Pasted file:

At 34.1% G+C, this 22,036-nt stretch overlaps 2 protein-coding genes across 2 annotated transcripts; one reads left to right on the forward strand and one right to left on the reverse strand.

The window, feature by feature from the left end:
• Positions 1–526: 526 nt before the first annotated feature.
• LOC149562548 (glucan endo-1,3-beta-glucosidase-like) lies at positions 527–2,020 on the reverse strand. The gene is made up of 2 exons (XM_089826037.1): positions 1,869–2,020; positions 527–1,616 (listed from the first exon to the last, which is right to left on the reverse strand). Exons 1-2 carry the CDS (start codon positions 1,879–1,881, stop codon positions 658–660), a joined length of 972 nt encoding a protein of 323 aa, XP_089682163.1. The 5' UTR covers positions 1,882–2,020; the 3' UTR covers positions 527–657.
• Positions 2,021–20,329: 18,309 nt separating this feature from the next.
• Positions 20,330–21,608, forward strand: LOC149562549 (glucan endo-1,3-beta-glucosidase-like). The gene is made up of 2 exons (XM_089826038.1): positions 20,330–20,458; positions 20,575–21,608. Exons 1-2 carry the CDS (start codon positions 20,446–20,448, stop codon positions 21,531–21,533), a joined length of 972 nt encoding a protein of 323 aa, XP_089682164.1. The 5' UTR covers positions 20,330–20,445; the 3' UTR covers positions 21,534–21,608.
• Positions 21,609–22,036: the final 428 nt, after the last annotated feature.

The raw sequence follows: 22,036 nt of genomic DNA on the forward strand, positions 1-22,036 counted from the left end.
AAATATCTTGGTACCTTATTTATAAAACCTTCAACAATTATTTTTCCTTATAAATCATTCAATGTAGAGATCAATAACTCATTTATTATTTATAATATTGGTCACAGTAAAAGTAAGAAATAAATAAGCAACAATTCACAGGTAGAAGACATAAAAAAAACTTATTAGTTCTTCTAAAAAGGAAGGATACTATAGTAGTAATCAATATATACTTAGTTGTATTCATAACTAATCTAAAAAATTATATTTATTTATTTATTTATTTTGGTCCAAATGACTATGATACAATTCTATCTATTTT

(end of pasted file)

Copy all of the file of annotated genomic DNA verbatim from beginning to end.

At 34.1% G+C, this 22,036-nt stretch overlaps 2 protein-coding genes across 2 annotated transcripts; one reads left to right on the forward strand and one right to left on the reverse strand.

The window, feature by feature from the left end:
• Positions 1–526: 526 nt before the first annotated feature.
• LOC149562548 (glucan endo-1,3-beta-glucosidase-like) lies at positions 527–2,020 on the reverse strand. The gene is made up of 2 exons (XM_089826037.1): positions 1,869–2,020; positions 527–1,616 (listed from the first exon to the last, which is right to left on the reverse strand). Exons 1-2 carry the CDS (start codon positions 1,879–1,881, stop codon positions 658–660), a joined length of 972 nt encoding a protein of 323 aa, XP_089682163.1. The 5' UTR covers positions 1,882–2,020; the 3' UTR covers positions 527–657.
• Positions 2,021–20,329: 18,309 nt separating this feature from the next.
• Positions 20,330–21,608, forward strand: LOC149562549 (glucan endo-1,3-beta-glucosidase-like). The gene is made up of 2 exons (XM_089826038.1): positions 20,330–20,458; positions 20,575–21,608. Exons 1-2 carry the CDS (start codon positions 20,446–20,448, stop codon positions 21,531–21,533), a joined length of 972 nt encoding a protein of 323 aa, XP_089682164.1. The 5' UTR covers positions 20,330–20,445; the 3' UTR covers positions 21,534–21,608.
• Positions 21,609–22,036: the final 428 nt, after the last annotated feature.

The raw sequence follows: 22,036 nt of genomic DNA on the forward strand, positions 1-22,036 counted from the left end.
AAATATCTTGGTACCTTATTTATAAAACCTTCAACAATTATTTTTCCTTATAAATCATTCAATGTAGAGATCAATAACTCATTTATTATTTATAATATTGGTCACAGTAAAAGTAAGAAATAAATAAGCAACAATTCACAGGTAGAAGACATAAAAAAAACTTATTAGTTCTTCTAAAAAGGAAGGATACTATAGTAGTAATCAATATATACTTAGTTGTATTCATAACTAATCTAAAAAATTATATTTATTTATTTATTTATTTTGGTCCAAATGACTATGATACAATTCTATCTATTTT